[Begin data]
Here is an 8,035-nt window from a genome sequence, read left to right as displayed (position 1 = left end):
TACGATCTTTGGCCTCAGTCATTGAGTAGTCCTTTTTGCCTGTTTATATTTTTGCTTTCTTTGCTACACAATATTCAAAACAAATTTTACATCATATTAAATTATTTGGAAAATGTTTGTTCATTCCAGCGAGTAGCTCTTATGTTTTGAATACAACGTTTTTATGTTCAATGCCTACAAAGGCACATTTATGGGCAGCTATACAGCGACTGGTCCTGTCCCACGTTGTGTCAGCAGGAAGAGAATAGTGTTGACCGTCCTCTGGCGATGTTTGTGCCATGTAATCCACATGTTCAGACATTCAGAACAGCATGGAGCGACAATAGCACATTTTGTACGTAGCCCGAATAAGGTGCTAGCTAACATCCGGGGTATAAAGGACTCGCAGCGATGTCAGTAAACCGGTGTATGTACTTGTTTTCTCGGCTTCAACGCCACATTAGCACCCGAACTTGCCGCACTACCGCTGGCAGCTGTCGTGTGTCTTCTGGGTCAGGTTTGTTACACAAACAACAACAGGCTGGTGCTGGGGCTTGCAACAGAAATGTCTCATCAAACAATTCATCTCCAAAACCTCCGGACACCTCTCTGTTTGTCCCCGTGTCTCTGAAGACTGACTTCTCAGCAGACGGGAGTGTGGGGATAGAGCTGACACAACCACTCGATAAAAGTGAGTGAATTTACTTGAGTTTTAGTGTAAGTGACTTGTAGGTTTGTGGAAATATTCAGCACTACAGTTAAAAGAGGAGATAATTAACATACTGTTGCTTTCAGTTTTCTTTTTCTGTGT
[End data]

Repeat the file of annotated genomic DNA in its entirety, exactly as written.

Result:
Here is an 8,035-nt window from a genome sequence, read left to right as displayed (position 1 = left end):
TACGATCTTTGGCCTCAGTCATTGAGTAGTCCTTTTTGCCTGTTTATATTTTTGCTTTCTTTGCTACACAATATTCAAAACAAATTTTACATCATATTAAATTATTTGGAAAATGTTTGTTCATTCCAGCGAGTAGCTCTTATGTTTTGAATACAACGTTTTTATGTTCAATGCCTACAAAGGCACATTTATGGGCAGCTATACAGCGACTGGTCCTGTCCCACGTTGTGTCAGCAGGAAGAGAATAGTGTTGACCGTCCTCTGGCGATGTTTGTGCCATGTAATCCACATGTTCAGACATTCAGAACAGCATGGAGCGACAATAGCACATTTTGTACGTAGCCCGAATAAGGTGCTAGCTAACATCCGGGGTATAAAGGACTCGCAGCGATGTCAGTAAACCGGTGTATGTACTTGTTTTCTCGGCTTCAACGCCACATTAGCACCCGAACTTGCCGCACTACCGCTGGCAGCTGTCGTGTGTCTTCTGGGTCAGGTTTGTTACACAAACAACAACAGGCTGGTGCTGGGGCTTGCAACAGAAATGTCTCATCAAACAATTCATCTCCAAAACCTCCGGACACCTCTCTGTTTGTCCCCGTGTCTCTGAAGACTGACTTCTCAGCAGACGGGAGTGTGGGGATAGAGCTGACACAACCACTCGATAAAAGTGAGTGAATTTACTTGAGTTTTAGTGTAAGTGACTTGTAGGTTTGTGGAAATATTCAGCACTACAGTTAAAAGAGGAGATAATTAACATACTGTTGCTTTCAGTTTTCTTTTTCTGTGT